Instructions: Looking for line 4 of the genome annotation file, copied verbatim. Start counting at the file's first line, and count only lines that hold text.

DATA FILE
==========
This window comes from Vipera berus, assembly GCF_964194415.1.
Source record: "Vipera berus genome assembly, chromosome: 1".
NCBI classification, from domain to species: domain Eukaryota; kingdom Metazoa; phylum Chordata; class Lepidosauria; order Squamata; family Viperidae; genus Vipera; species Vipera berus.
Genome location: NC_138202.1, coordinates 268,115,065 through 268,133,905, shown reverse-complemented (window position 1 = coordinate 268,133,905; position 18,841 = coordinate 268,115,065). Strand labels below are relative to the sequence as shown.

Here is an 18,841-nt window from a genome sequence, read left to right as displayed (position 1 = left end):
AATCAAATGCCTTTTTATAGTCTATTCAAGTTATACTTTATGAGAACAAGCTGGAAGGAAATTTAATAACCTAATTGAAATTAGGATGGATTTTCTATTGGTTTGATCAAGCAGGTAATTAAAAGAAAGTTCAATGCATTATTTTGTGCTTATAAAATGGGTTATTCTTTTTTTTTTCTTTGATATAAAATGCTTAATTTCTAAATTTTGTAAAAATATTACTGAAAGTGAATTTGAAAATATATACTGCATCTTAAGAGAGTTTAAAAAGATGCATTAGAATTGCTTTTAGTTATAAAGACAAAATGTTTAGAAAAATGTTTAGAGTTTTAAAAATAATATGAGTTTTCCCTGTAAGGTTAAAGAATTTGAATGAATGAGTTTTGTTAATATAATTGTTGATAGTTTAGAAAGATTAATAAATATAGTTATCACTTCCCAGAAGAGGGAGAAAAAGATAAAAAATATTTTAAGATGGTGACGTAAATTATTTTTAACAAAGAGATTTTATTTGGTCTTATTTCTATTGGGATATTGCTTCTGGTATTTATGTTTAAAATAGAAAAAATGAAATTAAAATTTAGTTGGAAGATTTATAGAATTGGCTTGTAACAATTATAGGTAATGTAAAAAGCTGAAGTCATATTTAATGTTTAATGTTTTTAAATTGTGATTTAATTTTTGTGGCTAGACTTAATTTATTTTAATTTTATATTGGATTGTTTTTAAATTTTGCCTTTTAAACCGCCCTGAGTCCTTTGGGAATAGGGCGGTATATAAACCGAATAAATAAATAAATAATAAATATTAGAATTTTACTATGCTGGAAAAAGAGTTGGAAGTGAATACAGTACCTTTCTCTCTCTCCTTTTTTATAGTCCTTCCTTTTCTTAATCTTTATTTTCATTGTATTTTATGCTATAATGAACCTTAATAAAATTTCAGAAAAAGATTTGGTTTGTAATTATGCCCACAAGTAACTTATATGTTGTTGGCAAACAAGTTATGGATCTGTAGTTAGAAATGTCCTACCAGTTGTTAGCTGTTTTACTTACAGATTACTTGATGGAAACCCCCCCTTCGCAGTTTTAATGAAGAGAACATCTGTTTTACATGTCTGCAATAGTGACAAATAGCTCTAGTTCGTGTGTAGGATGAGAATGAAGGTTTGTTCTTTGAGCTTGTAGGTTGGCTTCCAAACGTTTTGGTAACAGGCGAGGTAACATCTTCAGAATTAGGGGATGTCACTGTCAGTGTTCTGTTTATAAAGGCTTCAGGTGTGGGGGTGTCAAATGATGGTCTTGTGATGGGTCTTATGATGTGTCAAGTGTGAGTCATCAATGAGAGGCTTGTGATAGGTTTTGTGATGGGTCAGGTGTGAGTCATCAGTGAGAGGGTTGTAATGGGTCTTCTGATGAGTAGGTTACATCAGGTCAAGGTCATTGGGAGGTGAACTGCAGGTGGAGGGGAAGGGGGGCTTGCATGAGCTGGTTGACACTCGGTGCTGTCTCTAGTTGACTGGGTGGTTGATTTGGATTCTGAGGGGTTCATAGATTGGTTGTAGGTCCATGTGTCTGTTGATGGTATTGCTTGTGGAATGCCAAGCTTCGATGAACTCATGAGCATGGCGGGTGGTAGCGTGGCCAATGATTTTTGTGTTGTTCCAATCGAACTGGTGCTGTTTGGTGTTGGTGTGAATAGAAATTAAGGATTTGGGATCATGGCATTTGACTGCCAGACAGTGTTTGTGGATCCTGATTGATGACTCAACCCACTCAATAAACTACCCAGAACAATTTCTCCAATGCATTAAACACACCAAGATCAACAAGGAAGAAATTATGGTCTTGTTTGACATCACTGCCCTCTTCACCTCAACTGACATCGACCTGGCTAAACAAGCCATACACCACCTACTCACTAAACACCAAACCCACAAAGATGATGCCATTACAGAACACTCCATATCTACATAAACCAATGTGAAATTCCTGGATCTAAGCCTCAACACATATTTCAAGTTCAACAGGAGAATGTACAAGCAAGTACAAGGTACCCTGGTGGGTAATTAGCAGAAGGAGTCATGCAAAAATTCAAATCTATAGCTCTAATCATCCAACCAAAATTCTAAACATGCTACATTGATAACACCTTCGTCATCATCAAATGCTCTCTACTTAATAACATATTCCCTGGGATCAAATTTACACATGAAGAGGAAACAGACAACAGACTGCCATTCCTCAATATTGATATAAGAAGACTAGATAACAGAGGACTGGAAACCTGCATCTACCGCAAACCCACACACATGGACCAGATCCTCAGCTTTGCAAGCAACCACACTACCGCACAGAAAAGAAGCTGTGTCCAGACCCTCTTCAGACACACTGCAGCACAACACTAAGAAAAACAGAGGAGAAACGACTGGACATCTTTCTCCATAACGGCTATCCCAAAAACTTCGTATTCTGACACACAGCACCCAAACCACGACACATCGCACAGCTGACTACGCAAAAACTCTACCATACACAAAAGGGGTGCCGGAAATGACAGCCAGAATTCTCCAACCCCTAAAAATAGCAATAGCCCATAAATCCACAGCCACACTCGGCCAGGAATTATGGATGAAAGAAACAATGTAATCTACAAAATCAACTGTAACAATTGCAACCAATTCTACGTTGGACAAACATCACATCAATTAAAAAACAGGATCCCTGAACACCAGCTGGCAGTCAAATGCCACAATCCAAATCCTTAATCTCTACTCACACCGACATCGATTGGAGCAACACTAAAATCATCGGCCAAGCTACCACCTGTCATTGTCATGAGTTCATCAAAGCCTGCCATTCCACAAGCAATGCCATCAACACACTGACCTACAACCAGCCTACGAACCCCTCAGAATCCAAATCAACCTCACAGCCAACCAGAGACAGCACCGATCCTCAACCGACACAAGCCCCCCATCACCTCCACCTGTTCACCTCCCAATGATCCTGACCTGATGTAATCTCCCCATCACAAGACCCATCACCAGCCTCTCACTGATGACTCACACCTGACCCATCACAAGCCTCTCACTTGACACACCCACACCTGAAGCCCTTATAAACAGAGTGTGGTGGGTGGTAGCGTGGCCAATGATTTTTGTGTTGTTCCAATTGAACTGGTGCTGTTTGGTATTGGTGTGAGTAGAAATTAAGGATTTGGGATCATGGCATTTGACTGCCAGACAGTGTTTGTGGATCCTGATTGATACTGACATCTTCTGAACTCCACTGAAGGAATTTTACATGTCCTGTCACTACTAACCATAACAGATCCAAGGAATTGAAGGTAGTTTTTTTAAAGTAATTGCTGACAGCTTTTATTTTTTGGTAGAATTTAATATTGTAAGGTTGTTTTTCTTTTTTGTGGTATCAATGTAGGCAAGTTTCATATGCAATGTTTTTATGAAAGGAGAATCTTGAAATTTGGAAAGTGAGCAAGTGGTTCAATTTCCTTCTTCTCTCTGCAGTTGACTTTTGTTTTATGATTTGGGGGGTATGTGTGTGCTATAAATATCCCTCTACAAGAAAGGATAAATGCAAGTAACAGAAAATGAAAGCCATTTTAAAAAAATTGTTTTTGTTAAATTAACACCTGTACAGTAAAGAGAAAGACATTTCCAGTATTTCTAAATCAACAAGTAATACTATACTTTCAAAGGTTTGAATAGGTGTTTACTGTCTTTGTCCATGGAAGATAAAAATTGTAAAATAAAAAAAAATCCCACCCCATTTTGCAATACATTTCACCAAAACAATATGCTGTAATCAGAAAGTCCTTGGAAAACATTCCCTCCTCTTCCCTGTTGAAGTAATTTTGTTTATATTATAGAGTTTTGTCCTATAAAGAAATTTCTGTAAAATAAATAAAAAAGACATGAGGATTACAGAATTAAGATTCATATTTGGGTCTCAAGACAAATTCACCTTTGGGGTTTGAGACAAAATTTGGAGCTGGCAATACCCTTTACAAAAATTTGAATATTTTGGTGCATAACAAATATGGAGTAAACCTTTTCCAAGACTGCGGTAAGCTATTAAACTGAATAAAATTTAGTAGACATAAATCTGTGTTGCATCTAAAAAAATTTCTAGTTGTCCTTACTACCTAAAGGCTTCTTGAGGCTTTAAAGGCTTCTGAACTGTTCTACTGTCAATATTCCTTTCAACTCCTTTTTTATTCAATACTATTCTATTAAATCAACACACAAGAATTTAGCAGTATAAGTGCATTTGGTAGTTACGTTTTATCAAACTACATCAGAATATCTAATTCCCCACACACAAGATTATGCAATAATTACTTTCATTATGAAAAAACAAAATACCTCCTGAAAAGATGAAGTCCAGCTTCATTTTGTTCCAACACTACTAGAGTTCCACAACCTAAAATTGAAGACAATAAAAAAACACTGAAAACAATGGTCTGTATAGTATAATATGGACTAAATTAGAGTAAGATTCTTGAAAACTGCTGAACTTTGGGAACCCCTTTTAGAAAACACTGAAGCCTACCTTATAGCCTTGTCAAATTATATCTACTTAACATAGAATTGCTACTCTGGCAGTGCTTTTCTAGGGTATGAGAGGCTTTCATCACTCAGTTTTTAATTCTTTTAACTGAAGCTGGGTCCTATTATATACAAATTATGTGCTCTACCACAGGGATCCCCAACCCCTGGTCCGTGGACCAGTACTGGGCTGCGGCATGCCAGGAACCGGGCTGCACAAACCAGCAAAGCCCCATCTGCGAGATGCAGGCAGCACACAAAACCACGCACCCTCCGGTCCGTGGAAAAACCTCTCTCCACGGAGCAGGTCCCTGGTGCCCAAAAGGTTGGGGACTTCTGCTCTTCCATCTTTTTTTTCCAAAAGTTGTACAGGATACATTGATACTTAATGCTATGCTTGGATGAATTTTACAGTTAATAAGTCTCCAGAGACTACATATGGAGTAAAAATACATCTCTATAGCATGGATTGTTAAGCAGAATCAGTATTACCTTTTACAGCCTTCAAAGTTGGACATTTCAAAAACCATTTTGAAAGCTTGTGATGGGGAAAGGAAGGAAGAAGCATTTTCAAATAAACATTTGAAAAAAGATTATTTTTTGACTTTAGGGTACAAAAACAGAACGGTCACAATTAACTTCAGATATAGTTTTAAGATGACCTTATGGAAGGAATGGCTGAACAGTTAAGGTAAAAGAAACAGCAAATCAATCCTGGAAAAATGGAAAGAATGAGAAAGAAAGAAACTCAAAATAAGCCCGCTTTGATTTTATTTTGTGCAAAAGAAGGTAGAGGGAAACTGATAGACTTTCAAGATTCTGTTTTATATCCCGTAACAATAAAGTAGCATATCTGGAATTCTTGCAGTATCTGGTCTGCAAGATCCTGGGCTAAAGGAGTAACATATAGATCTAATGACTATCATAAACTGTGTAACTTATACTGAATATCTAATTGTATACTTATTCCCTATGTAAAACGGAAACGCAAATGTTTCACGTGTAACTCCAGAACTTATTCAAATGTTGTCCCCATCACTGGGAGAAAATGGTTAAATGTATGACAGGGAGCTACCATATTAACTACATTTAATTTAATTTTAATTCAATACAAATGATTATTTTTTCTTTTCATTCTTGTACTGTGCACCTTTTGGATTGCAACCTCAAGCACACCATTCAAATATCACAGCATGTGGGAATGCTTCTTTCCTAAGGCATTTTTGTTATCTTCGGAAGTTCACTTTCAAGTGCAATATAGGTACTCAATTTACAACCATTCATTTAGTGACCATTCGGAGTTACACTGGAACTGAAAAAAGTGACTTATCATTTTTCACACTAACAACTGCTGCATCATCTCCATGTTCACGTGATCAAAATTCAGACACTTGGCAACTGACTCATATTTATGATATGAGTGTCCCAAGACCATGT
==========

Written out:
Genome location: NC_138202.1, coordinates 268,115,065 through 268,133,905, shown reverse-complemented (window position 1 = coordinate 268,133,905; position 18,841 = coordinate 268,115,065). Strand labels below are relative to the sequence as shown.